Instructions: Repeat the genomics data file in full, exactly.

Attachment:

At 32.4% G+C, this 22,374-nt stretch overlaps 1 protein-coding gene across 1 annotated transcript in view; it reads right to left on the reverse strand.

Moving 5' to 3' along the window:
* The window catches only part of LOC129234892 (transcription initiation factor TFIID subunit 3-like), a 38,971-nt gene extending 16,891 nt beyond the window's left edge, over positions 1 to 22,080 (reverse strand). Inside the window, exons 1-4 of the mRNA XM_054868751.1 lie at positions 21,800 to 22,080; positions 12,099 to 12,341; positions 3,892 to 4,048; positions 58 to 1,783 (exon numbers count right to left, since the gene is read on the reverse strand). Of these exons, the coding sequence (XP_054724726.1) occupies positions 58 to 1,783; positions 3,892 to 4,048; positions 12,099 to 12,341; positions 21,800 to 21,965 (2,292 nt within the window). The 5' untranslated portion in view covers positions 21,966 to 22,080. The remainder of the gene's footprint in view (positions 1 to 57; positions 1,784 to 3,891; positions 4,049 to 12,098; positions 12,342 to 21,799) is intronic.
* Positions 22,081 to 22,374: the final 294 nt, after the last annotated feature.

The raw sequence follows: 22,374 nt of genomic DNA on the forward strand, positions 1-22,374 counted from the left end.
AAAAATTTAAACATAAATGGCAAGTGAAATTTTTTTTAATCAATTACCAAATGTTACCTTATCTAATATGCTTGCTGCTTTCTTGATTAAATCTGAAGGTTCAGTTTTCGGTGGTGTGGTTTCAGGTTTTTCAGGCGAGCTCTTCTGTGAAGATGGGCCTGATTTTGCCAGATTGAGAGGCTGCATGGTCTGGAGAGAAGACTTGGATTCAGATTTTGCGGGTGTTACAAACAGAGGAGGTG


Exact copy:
At 32.4% G+C, this 22,374-nt stretch overlaps 1 protein-coding gene across 1 annotated transcript in view; it reads right to left on the reverse strand.

Moving 5' to 3' along the window:
* The window catches only part of LOC129234892 (transcription initiation factor TFIID subunit 3-like), a 38,971-nt gene extending 16,891 nt beyond the window's left edge, over positions 1 to 22,080 (reverse strand). Inside the window, exons 1-4 of the mRNA XM_054868751.1 lie at positions 21,800 to 22,080; positions 12,099 to 12,341; positions 3,892 to 4,048; positions 58 to 1,783 (exon numbers count right to left, since the gene is read on the reverse strand). Of these exons, the coding sequence (XP_054724726.1) occupies positions 58 to 1,783; positions 3,892 to 4,048; positions 12,099 to 12,341; positions 21,800 to 21,965 (2,292 nt within the window). The 5' untranslated portion in view covers positions 21,966 to 22,080. The remainder of the gene's footprint in view (positions 1 to 57; positions 1,784 to 3,891; positions 4,049 to 12,098; positions 12,342 to 21,799) is intronic.
* Positions 22,081 to 22,374: the final 294 nt, after the last annotated feature.

The raw sequence follows: 22,374 nt of genomic DNA on the forward strand, positions 1-22,374 counted from the left end.
AAAAATTTAAACATAAATGGCAAGTGAAATTTTTTTTAATCAATTACCAAATGTTACCTTATCTAATATGCTTGCTGCTTTCTTGATTAAATCTGAAGGTTCAGTTTTCGGTGGTGTGGTTTCAGGTTTTTCAGGCGAGCTCTTCTGTGAAGATGGGCCTGATTTTGCCAGATTGAGAGGCTGCATGGTCTGGAGAGAAGACTTGGATTCAGATTTTGCGGGTGTTACAAACAGAGGAGGTG